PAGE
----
US Archives, retrieved on 8/21/2009 at http://files.usgwarchives.net/ga/madison/obits/w/whitehea5570gob.txt

Walter Joe Whitehead

Walter Joe Whitehead

Walter Joe Whitehead was born 6 October 1898 in Oglethorpe County, Georgia. Walter went by the name Joe. His father’s name was Walter Everett. Joe is my Grand Uncle. He was the brother to the grandfather that I never met (Fred Whitehead).

I am fortunate to know so much about Joe, due to the genealogical book that his wife, Emma Chloe Adams Whitehead compiled prior to her death.

According to Aunt Chloe, “Joe attended grammar and high School in Carlton…He graduated from the High School division of Gordon Military College in June 1914 (Whitehead, 1983, p.285).”

His college life was interrupted by World War I. Joe was one of the Army’s six-month wonders. He rose to the rank of 2nd Lieutenant with the infantry. You can read more about this phenomenon here: http://blog.pressrepublican.com/archive/index.php?option=com_content&view=article&id=46960:%27plattsburgh_idea%27_helped_prepare_u.s._for_wwi&catid=34:news-articles

Joe eventually graduated from the University of Georgia following the war in June 1920.

University of Georgia Graduation

University of Georgia Graduation

Several pages in this book give the readers a close glimpse into the courtship of Joe and Chloe. My favorite is the where she describes sitting in the lobby of their hotel following their marriage. The bellhop walked through repeating several times that there was a call for Mrs. Whitehead. Not familiar to answering to that name, Joe had to tell her that she was wanted on the telephone (Whitehead, 1983).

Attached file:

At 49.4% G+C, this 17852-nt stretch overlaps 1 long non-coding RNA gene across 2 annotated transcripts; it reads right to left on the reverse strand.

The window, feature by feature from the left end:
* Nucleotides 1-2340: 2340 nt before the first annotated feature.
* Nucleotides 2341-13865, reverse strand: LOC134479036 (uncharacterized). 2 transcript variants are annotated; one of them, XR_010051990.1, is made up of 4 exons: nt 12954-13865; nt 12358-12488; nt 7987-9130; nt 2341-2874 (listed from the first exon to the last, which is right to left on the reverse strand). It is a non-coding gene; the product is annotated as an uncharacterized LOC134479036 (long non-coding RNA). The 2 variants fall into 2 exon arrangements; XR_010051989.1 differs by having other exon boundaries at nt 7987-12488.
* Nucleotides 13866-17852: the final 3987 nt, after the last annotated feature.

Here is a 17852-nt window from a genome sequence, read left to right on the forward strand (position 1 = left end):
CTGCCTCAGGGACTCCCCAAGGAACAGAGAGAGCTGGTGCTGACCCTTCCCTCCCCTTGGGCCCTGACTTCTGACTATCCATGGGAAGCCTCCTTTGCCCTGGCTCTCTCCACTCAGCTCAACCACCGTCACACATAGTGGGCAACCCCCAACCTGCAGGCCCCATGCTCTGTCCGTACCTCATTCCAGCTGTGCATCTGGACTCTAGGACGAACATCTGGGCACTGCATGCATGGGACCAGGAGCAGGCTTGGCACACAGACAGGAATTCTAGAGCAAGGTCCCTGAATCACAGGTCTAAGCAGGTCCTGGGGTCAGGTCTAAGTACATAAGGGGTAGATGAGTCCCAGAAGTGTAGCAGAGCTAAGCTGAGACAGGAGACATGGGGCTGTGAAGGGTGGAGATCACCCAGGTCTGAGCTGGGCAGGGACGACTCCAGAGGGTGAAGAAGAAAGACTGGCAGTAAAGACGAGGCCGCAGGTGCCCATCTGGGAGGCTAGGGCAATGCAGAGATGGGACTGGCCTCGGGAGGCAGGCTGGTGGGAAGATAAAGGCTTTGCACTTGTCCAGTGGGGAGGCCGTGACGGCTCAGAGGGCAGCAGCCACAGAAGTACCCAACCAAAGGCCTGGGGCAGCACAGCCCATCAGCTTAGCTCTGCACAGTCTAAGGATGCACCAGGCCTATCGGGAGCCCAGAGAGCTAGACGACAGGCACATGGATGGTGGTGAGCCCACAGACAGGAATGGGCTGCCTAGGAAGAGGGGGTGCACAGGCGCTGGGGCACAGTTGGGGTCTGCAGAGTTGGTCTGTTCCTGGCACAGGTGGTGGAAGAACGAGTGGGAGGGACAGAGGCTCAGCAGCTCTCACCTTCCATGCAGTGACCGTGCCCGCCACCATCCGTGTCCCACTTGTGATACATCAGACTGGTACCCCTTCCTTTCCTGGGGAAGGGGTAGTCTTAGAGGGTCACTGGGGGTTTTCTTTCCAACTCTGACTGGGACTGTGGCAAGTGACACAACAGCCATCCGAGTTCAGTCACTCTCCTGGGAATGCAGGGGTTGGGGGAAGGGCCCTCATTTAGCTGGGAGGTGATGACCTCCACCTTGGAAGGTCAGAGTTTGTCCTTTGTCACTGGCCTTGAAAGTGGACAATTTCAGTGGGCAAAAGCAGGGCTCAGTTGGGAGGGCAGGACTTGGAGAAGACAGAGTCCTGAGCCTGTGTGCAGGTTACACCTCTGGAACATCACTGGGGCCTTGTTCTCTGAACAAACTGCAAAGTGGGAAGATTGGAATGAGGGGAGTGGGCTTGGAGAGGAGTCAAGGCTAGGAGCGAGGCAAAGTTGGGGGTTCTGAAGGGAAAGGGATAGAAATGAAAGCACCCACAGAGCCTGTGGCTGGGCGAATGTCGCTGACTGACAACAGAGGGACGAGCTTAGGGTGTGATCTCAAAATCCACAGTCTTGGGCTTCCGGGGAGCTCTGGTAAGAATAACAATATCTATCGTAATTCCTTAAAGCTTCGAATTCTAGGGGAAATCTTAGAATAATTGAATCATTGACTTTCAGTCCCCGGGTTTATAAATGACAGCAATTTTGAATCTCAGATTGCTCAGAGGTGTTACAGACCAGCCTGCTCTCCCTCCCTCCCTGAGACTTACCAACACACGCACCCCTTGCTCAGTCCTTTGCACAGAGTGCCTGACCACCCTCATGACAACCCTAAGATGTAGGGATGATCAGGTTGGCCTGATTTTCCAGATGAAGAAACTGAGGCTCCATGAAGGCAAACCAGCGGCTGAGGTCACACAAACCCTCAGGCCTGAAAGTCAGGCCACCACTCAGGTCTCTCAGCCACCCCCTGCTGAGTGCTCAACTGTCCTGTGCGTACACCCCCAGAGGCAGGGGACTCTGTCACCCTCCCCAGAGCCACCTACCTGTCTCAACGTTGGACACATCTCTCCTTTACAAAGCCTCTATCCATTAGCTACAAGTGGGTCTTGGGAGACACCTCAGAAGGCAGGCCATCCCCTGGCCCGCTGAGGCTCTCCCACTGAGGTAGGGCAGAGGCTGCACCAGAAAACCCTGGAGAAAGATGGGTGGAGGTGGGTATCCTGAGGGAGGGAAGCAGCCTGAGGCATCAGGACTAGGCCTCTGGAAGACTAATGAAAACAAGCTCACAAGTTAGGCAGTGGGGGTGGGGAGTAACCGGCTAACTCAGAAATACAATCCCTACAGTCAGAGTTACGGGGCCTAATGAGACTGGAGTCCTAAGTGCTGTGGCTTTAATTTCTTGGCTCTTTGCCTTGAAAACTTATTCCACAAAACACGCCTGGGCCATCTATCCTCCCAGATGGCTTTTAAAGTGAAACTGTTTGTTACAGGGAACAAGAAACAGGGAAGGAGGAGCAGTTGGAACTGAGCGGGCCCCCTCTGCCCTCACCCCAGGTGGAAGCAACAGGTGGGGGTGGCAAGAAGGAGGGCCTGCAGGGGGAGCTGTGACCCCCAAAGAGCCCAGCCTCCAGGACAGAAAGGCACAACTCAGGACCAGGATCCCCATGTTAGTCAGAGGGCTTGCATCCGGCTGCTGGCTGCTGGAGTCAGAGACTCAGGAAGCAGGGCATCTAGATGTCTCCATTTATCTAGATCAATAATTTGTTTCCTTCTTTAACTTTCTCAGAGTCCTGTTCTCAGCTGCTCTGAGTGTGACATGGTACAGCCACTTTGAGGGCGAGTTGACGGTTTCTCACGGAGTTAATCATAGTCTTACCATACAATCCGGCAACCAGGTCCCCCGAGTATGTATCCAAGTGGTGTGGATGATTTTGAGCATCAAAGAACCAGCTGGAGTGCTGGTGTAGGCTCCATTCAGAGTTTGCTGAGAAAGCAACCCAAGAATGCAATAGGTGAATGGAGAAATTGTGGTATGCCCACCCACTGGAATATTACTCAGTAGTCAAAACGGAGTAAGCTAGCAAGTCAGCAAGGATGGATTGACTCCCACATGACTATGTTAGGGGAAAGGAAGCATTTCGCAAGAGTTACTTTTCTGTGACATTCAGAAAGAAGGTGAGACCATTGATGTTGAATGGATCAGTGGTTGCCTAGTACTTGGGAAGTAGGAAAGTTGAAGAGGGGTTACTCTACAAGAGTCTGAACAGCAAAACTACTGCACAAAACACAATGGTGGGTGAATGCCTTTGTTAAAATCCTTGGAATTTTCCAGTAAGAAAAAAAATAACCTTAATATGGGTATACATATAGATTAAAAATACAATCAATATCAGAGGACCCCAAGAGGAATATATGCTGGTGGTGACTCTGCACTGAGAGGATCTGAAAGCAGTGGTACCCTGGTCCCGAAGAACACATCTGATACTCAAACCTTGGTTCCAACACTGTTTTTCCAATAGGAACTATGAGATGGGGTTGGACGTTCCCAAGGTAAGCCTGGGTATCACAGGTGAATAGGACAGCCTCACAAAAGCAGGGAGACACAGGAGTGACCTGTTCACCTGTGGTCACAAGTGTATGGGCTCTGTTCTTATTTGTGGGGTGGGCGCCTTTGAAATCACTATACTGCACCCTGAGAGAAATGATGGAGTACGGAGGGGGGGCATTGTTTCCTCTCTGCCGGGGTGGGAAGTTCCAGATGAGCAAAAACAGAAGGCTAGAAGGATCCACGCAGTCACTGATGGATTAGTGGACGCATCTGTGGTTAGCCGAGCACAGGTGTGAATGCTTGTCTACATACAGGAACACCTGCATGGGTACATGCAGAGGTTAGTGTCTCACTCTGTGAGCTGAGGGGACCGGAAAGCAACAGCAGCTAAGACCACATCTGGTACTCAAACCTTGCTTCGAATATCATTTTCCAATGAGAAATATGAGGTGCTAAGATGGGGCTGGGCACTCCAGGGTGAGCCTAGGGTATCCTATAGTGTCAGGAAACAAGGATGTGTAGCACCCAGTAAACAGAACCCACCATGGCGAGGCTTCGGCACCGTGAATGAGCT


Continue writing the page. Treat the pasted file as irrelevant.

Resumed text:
Joe worked at as the bookkeeper for the Stevens-Martin Mercantile. This business owned five cotton gins, two in Carlton (Madison County) and three in Oglethorpe. The store was eventually closed in 1962, after farming of cotton and corn had diminished.

Stevens Martin Mercantile circa 1940

Stevens Martin Mercantile circa 1940

Joe was elected to the Madison County Board of Education in 1934. Although he was very civic-minded like his father, he never went into politics like his father. Joe had many friends that were into politics. Joe retired from the Madison County Board of education and became a member of the Georgia School Board Association in 1964. Joe was appointed Lieutenant Colonel of Governor Earnest Vandiver’s staff in 1959.

In his mid-sixties, Joe’s health deteriorated. He was initially diagnosed of having a paralyzed left vocal cord. He ultimately was diagnosed with lung cancer and he died 17 May 1965 at the age of 66. My father, Larry Whitehead was one of the pallbearers as was Joe Augustus Stevens, Junior, my dad’s cousin.

Walter Joe Whitehead

Walter Joe Whitehead

(Source: The Adams Family James Adams Line, 1795-1982, Emma Chloe Adams Whitehead, 1983.)

Join me next time as we continue to explore backwards.